HUDs can be useful in some cases though, but only if they aid in driving, not if they aid in doing something else. If they give you your speed without looking down, inform you of the topography of the road ahead (I am so glad tomtom displays a map alongside the voice information so I immediately have a clear idea of what is coming and can thus pay better-directed attention) and inform you if you don't keep enough distance, they can actually minimise the time you spend distracted while looking those things up yourselves. Keep in mind, however, that displaying the speed in the HUD is NOT better because it keeps you looking forward, it is only better because it SHORTENS the time spent paying attention to something else (finding your current speed). Whilst looking at your speed, you are effectively blind for anything else, no HUD will change that.
As for the India example. I am very curious where you got your information from that Indians are somehow better drivers. Having been there myself, I don't recall seeing anywhere near as many accidents in the Netherlands as I saw in, for instance, New Delhi. And I remember a ton of traffic jams... (it's not just Holy Cows, it's also pedestrians, camels and elephants on highway-like roads. Official lane-count 6, actual "lane use" 10. Still, because firsthand experience is not representative test, I decided if to see if I could back up my impression through raw data:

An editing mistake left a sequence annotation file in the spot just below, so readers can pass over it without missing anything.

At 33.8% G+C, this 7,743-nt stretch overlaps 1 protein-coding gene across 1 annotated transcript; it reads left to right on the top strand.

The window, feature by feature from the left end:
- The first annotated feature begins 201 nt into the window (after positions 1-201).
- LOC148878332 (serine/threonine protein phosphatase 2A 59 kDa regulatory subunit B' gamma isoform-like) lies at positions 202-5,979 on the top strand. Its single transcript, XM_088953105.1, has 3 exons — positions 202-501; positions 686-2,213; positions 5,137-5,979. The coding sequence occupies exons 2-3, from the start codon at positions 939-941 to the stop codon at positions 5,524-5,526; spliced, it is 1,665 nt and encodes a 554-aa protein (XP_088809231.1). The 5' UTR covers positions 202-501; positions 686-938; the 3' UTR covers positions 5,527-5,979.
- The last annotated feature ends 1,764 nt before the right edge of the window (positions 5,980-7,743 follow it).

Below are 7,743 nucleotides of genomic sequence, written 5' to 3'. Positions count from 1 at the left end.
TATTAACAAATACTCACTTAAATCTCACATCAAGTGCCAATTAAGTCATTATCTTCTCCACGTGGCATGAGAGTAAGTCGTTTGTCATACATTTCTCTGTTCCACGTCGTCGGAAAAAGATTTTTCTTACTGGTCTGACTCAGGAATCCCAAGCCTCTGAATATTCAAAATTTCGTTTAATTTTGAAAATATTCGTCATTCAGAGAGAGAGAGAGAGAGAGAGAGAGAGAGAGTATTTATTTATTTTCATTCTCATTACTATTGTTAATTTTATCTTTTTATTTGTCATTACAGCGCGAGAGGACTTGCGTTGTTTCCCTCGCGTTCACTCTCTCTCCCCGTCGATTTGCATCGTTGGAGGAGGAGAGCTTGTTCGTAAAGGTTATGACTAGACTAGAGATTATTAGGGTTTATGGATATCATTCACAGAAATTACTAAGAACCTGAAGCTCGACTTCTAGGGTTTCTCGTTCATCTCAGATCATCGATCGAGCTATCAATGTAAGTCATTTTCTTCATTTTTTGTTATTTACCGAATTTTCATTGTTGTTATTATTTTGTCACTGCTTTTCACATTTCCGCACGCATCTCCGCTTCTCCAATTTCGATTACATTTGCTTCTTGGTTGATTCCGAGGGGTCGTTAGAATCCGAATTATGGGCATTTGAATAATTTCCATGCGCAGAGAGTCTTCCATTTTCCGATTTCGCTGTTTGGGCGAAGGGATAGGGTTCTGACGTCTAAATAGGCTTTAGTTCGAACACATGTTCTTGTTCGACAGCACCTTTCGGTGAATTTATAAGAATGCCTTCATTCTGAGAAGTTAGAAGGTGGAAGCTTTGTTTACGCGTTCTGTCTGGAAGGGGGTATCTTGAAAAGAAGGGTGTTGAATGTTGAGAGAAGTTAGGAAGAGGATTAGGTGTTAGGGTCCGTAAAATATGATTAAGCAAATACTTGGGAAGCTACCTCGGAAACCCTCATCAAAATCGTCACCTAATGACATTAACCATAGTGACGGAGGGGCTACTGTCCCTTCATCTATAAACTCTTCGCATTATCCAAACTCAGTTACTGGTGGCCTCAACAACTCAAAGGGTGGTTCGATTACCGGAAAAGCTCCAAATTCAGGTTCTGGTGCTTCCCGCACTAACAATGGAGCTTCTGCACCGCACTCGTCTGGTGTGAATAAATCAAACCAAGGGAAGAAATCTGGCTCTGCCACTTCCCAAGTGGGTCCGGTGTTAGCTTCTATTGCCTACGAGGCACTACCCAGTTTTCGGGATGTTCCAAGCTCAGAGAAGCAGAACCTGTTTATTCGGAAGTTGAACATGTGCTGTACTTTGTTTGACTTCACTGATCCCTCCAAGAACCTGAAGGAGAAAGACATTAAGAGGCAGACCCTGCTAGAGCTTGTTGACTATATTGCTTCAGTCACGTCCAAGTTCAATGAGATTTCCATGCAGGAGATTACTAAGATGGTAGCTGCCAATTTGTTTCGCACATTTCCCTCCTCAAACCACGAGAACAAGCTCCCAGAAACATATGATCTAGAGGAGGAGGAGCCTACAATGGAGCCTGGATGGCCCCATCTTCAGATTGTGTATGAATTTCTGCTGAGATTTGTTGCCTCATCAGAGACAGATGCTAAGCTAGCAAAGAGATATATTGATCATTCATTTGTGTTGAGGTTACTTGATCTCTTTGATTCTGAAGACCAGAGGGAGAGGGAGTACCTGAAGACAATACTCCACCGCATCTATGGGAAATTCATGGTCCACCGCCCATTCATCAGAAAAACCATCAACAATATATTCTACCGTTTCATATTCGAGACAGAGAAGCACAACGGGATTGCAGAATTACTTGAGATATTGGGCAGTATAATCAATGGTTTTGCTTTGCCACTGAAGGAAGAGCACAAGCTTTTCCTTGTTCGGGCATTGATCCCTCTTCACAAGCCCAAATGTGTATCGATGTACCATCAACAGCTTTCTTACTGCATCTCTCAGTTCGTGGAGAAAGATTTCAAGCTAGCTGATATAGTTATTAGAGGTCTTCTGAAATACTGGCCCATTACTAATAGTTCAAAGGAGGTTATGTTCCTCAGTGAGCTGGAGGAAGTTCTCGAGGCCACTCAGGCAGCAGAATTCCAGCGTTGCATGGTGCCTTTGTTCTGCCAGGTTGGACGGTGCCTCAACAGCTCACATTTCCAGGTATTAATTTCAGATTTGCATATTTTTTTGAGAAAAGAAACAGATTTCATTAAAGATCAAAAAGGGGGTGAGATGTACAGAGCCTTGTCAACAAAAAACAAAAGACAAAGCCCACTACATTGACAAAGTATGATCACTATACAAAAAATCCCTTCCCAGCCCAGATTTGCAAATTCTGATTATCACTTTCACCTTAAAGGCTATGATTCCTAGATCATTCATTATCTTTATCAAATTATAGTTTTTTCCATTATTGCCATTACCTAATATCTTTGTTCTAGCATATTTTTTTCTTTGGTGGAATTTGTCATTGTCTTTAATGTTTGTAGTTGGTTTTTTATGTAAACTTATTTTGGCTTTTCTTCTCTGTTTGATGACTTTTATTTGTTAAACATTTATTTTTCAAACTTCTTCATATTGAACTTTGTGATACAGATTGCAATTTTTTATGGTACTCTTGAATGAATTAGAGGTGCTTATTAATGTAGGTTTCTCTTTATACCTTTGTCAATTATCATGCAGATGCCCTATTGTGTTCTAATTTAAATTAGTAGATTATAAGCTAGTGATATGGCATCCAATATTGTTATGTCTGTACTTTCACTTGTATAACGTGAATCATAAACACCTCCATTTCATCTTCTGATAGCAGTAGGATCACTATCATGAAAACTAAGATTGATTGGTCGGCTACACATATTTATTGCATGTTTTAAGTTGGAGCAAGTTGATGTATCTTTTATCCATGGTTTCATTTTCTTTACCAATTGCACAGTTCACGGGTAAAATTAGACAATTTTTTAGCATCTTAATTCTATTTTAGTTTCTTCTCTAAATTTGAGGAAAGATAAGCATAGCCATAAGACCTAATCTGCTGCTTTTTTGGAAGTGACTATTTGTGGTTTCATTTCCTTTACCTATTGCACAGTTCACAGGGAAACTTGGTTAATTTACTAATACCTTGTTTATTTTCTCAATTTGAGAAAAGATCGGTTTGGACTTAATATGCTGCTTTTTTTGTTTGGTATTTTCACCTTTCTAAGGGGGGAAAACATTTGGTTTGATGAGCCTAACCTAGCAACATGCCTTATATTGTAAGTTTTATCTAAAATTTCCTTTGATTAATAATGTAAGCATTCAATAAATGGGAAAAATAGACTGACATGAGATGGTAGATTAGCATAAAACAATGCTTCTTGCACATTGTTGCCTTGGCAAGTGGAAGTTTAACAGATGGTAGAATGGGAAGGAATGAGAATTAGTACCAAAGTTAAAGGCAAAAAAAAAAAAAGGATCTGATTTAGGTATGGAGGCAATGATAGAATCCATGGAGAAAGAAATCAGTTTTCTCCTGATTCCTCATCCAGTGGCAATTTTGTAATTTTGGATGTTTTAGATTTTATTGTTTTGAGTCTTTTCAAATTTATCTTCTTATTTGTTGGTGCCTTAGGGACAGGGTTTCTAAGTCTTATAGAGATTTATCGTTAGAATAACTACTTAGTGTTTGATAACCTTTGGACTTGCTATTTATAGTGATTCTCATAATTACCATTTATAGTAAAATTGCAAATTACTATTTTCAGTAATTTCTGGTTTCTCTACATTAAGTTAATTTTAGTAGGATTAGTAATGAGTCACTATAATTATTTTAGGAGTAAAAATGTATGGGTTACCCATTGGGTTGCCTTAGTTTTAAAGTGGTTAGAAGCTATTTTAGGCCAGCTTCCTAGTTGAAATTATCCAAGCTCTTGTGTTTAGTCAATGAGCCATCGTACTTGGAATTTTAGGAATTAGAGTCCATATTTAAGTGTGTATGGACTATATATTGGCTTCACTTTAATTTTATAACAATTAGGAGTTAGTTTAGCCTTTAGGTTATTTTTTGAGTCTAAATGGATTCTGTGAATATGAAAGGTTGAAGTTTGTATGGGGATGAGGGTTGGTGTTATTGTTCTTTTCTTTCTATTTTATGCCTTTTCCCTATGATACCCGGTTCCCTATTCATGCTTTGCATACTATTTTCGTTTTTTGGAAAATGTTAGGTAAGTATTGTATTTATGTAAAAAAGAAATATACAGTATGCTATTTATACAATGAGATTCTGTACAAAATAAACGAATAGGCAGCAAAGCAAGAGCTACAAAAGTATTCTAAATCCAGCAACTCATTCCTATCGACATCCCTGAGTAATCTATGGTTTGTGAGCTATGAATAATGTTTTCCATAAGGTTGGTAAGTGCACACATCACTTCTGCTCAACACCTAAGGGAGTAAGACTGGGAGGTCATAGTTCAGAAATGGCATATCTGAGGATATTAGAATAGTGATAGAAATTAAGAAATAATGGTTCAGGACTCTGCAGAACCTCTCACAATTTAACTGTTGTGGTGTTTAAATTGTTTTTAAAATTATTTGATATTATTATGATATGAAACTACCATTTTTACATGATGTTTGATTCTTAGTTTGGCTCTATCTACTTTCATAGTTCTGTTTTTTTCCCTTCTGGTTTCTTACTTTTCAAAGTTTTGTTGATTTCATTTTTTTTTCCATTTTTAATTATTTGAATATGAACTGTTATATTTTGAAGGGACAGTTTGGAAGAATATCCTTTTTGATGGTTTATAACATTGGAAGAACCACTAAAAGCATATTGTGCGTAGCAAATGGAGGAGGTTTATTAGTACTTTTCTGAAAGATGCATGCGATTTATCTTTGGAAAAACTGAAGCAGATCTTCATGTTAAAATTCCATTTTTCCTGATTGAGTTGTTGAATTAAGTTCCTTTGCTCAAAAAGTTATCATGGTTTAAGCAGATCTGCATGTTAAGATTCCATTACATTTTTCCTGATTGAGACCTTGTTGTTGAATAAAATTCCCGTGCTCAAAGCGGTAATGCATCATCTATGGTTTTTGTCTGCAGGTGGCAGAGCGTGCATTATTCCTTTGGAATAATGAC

Fatalities per 100,000 motor vehicles per year:
United Kingdom: 7
United States: 15
Although there are nations with even ten (!!) times the fatality rate of India, countries with better organised roadtraffic do MUCH better than those "awesome" Indian drivers. They might be good drivers, but the sheer chaos is getting a lot of people killed. (Yes they aren't helped by generally having lower-quality cars and there are other factors at play, but the magnitude of the difference strongly suggests that a crowded, chaotic driving environment is detrimental to traffic safety, exactly what laboratory studies show. This environment, btw, does not stop Indians from texting/calling behind the wheel (first-hand experience). (http://en.wikipedia.org/wiki/List_of_countries_by_traffic-related_death_rate)
India does score lower than the USA in one statistic though:
Fatalities per 100,000 inhabitants per year:
United Kingdom: 3.59
United States: 12.3
I'm gonna propose that the extra-high number of casualties in the US is due to the immense vehicle-penetration of the American society, although the USA does perform worse than the European nations mentioned. (I didn't look at southern and eastern european nations and am willing to believe they don't do as well as the strongly regulated UK, the Netherlands and Germany (in spite of it's free-speed highways, less than 50% of the highway surface is actually unrestricted).
Driving whilst distracted is dangerous. To you AND to others. Simply don't call and drive. If you must call, park your car, if you can't, keep it as short as possible and very FYI. If you must "be social" and drive, wait till the Google Car can drive for you...